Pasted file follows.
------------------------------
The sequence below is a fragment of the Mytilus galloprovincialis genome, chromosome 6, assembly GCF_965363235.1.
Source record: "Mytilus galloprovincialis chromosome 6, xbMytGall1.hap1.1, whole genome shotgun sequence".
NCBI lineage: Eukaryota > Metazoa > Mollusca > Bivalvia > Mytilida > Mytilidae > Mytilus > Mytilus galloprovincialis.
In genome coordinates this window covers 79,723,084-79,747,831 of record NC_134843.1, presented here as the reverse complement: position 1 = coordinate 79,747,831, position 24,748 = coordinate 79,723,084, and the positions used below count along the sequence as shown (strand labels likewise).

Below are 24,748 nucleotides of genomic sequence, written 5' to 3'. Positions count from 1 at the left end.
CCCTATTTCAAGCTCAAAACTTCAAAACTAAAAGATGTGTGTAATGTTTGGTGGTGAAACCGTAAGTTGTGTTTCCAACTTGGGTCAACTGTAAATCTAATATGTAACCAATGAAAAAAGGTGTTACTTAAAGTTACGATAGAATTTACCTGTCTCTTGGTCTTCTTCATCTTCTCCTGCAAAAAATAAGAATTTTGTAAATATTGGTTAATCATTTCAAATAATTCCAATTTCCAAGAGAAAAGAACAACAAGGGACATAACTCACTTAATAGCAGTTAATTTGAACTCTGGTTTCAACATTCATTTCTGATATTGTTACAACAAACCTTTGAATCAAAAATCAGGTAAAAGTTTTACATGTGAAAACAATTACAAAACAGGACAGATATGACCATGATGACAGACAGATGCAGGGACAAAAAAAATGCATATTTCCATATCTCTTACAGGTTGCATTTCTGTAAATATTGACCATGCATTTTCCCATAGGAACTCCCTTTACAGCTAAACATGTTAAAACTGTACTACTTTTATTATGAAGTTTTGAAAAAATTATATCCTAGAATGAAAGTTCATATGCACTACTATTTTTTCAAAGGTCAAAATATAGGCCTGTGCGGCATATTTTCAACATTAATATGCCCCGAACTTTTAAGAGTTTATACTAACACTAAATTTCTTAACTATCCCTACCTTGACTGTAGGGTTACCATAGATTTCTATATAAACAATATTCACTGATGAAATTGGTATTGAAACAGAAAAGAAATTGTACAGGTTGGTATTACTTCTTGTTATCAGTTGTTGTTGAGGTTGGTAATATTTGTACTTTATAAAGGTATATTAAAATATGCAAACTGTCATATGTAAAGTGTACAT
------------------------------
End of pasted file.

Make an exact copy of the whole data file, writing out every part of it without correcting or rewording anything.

The sequence below is a fragment of the Mytilus galloprovincialis genome, chromosome 6, assembly GCF_965363235.1.
Source record: "Mytilus galloprovincialis chromosome 6, xbMytGall1.hap1.1, whole genome shotgun sequence".
NCBI lineage: Eukaryota > Metazoa > Mollusca > Bivalvia > Mytilida > Mytilidae > Mytilus > Mytilus galloprovincialis.
In genome coordinates this window covers 79,723,084-79,747,831 of record NC_134843.1, presented here as the reverse complement: position 1 = coordinate 79,747,831, position 24,748 = coordinate 79,723,084, and the positions used below count along the sequence as shown (strand labels likewise).

Below are 24,748 nucleotides of genomic sequence, written 5' to 3'. Positions count from 1 at the left end.
CCCTATTTCAAGCTCAAAACTTCAAAACTAAAAGATGTGTGTAATGTTTGGTGGTGAAACCGTAAGTTGTGTTTCCAACTTGGGTCAACTGTAAATCTAATATGTAACCAATGAAAAAAGGTGTTACTTAAAGTTACGATAGAATTTACCTGTCTCTTGGTCTTCTTCATCTTCTCCTGCAAAAAATAAGAATTTTGTAAATATTGGTTAATCATTTCAAATAATTCCAATTTCCAAGAGAAAAGAACAACAAGGGACATAACTCACTTAATAGCAGTTAATTTGAACTCTGGTTTCAACATTCATTTCTGATATTGTTACAACAAACCTTTGAATCAAAAATCAGGTAAAAGTTTTACATGTGAAAACAATTACAAAACAGGACAGATATGACCATGATGACAGACAGATGCAGGGACAAAAAAAATGCATATTTCCATATCTCTTACAGGTTGCATTTCTGTAAATATTGACCATGCATTTTCCCATAGGAACTCCCTTTACAGCTAAACATGTTAAAACTGTACTACTTTTATTATGAAGTTTTGAAAAAATTATATCCTAGAATGAAAGTTCATATGCACTACTATTTTTTCAAAGGTCAAAATATAGGCCTGTGCGGCATATTTTCAACATTAATATGCCCCGAACTTTTAAGAGTTTATACTAACACTAAATTTCTTAACTATCCCTACCTTGACTGTAGGGTTACCATAGATTTCTATATAAACAATATTCACTGATGAAATTGGTATTGAAACAGAAAAGAAATTGTACAGGTTGGTATTACTTCTTGTTATCAGTTGTTGTTGAGGTTGGTAATATTTGTACTTTATAAAGGTATATTAAAATATGCAAACTGTCATATGTAAAGTGTACAT